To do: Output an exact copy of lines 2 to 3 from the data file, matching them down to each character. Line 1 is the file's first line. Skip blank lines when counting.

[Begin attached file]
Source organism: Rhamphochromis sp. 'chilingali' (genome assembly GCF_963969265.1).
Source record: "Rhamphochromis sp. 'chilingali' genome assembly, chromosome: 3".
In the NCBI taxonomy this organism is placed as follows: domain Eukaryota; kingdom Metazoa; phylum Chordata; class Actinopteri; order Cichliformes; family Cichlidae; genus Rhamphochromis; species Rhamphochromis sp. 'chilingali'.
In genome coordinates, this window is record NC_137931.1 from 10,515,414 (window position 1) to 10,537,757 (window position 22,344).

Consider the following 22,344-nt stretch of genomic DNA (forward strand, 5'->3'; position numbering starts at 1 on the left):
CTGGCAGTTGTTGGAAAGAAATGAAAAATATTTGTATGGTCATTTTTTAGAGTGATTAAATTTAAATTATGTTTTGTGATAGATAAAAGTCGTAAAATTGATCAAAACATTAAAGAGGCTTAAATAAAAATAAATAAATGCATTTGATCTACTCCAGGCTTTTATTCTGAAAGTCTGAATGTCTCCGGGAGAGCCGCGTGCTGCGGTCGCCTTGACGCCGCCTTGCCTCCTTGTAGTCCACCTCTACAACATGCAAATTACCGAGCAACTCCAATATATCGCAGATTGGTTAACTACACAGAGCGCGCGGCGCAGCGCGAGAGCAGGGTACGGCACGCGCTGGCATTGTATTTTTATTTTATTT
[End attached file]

Source record: "Rhamphochromis sp. 'chilingali' genome assembly, chromosome: 3".
In the NCBI taxonomy this organism is placed as follows: domain Eukaryota; kingdom Metazoa; phylum Chordata; class Actinopteri; order Cichliformes; family Cichlidae; genus Rhamphochromis; species Rhamphochromis sp. 'chilingali'.